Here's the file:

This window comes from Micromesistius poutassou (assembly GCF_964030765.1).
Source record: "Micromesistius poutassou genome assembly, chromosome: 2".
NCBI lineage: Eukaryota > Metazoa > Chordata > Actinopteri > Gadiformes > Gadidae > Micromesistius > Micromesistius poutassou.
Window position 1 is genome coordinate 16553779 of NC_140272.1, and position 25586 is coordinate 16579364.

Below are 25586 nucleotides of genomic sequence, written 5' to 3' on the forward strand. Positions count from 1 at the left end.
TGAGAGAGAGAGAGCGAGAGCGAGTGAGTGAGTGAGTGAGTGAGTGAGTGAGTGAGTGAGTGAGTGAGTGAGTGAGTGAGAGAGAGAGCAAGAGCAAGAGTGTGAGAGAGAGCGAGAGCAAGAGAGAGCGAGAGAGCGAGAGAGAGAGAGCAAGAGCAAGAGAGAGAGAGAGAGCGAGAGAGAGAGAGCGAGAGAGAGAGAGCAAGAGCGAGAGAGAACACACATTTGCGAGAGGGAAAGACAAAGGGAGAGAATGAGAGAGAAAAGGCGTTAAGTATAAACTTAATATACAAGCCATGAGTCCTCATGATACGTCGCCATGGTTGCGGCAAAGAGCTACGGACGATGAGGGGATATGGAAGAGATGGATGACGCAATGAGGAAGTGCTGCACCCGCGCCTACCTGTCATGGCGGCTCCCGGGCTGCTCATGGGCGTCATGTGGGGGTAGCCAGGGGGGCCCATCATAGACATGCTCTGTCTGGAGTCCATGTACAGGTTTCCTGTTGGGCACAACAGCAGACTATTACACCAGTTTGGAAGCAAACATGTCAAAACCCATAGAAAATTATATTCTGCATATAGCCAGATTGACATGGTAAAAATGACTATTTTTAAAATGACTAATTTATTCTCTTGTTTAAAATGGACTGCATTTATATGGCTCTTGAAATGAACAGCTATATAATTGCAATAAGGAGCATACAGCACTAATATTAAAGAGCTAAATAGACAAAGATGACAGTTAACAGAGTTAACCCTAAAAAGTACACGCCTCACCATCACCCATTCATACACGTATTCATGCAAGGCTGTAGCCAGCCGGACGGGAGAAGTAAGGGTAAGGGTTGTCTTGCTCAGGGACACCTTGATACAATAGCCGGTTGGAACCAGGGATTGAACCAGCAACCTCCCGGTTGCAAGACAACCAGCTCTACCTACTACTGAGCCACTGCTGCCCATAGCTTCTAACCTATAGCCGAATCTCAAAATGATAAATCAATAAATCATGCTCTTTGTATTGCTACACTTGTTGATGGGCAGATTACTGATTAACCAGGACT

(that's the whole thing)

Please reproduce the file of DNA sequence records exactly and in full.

This window comes from Micromesistius poutassou (assembly GCF_964030765.1).
Source record: "Micromesistius poutassou genome assembly, chromosome: 2".
NCBI lineage: Eukaryota > Metazoa > Chordata > Actinopteri > Gadiformes > Gadidae > Micromesistius > Micromesistius poutassou.
Window position 1 is genome coordinate 16553779 of NC_140272.1, and position 25586 is coordinate 16579364.

Below are 25586 nucleotides of genomic sequence, written 5' to 3' on the forward strand. Positions count from 1 at the left end.
TGAGAGAGAGAGAGCGAGAGCGAGTGAGTGAGTGAGTGAGTGAGTGAGTGAGTGAGTGAGTGAGTGAGTGAGTGAGTGAGAGAGAGAGCAAGAGCAAGAGTGTGAGAGAGAGCGAGAGCAAGAGAGAGCGAGAGAGCGAGAGAGAGAGAGCAAGAGCAAGAGAGAGAGAGAGAGCGAGAGAGAGAGAGCGAGAGAGAGAGAGCAAGAGCGAGAGAGAACACACATTTGCGAGAGGGAAAGACAAAGGGAGAGAATGAGAGAGAAAAGGCGTTAAGTATAAACTTAATATACAAGCCATGAGTCCTCATGATACGTCGCCATGGTTGCGGCAAAGAGCTACGGACGATGAGGGGATATGGAAGAGATGGATGACGCAATGAGGAAGTGCTGCACCCGCGCCTACCTGTCATGGCGGCTCCCGGGCTGCTCATGGGCGTCATGTGGGGGTAGCCAGGGGGGCCCATCATAGACATGCTCTGTCTGGAGTCCATGTACAGGTTTCCTGTTGGGCACAACAGCAGACTATTACACCAGTTTGGAAGCAAACATGTCAAAACCCATAGAAAATTATATTCTGCATATAGCCAGATTGACATGGTAAAAATGACTATTTTTAAAATGACTAATTTATTCTCTTGTTTAAAATGGACTGCATTTATATGGCTCTTGAAATGAACAGCTATATAATTGCAATAAGGAGCATACAGCACTAATATTAAAGAGCTAAATAGACAAAGATGACAGTTAACAGAGTTAACCCTAAAAAGTACACGCCTCACCATCACCCATTCATACACGTATTCATGCAAGGCTGTAGCCAGCCGGACGGGAGAAGTAAGGGTAAGGGTTGTCTTGCTCAGGGACACCTTGATACAATAGCCGGTTGGAACCAGGGATTGAACCAGCAACCTCCCGGTTGCAAGACAACCAGCTCTACCTACTACTGAGCCACTGCTGCCCATAGCTTCTAACCTATAGCCGAATCTCAAAATGATAAATCAATAAATCATGCTCTTTGTATTGCTACACTTGTTGATGGGCAGATTACTGATTAACCAGGACT